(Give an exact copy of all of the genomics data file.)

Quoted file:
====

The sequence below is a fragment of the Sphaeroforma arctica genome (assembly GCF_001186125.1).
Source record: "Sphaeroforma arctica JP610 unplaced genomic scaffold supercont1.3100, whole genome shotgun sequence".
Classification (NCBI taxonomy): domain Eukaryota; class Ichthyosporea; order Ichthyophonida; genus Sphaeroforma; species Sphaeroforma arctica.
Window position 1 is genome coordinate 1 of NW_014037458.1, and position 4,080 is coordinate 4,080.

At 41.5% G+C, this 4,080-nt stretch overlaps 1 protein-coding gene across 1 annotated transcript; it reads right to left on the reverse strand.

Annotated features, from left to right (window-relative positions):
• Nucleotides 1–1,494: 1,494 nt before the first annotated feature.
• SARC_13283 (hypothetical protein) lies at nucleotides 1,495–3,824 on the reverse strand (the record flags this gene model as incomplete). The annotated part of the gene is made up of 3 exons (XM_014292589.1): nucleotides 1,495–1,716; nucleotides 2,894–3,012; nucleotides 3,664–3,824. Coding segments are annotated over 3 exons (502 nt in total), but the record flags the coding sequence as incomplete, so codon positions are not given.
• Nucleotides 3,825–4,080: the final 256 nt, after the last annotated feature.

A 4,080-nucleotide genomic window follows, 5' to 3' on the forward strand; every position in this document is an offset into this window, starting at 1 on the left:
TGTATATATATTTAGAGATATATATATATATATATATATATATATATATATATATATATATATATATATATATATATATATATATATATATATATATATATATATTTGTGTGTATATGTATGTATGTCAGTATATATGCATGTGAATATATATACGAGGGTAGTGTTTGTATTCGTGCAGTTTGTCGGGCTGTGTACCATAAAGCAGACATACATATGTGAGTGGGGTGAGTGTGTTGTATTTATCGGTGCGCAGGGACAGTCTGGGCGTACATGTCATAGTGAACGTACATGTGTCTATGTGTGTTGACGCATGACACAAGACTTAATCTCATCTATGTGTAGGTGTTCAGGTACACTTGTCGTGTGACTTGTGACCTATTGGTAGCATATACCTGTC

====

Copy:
The sequence below is a fragment of the Sphaeroforma arctica genome (assembly GCF_001186125.1).
Source record: "Sphaeroforma arctica JP610 unplaced genomic scaffold supercont1.3100, whole genome shotgun sequence".
Classification (NCBI taxonomy): domain Eukaryota; class Ichthyosporea; order Ichthyophonida; genus Sphaeroforma; species Sphaeroforma arctica.
Window position 1 is genome coordinate 1 of NW_014037458.1, and position 4,080 is coordinate 4,080.

At 41.5% G+C, this 4,080-nt stretch overlaps 1 protein-coding gene across 1 annotated transcript; it reads right to left on the reverse strand.

Annotated features, from left to right (window-relative positions):
• Nucleotides 1–1,494: 1,494 nt before the first annotated feature.
• SARC_13283 (hypothetical protein) lies at nucleotides 1,495–3,824 on the reverse strand (the record flags this gene model as incomplete). The annotated part of the gene is made up of 3 exons (XM_014292589.1): nucleotides 1,495–1,716; nucleotides 2,894–3,012; nucleotides 3,664–3,824. Coding segments are annotated over 3 exons (502 nt in total), but the record flags the coding sequence as incomplete, so codon positions are not given.
• Nucleotides 3,825–4,080: the final 256 nt, after the last annotated feature.

A 4,080-nucleotide genomic window follows, 5' to 3' on the forward strand; every position in this document is an offset into this window, starting at 1 on the left:
TGTATATATATTTAGAGATATATATATATATATATATATATATATATATATATATATATATATATATATATATATATATATATATATATATATATATATATATATTTGTGTGTATATGTATGTATGTCAGTATATATGCATGTGAATATATATACGAGGGTAGTGTTTGTATTCGTGCAGTTTGTCGGGCTGTGTACCATAAAGCAGACATACATATGTGAGTGGGGTGAGTGTGTTGTATTTATCGGTGCGCAGGGACAGTCTGGGCGTACATGTCATAGTGAACGTACATGTGTCTATGTGTGTTGACGCATGACACAAGACTTAATCTCATCTATGTGTAGGTGTTCAGGTACACTTGTCGTGTGACTTGTGACCTATTGGTAGCATATACCTGTC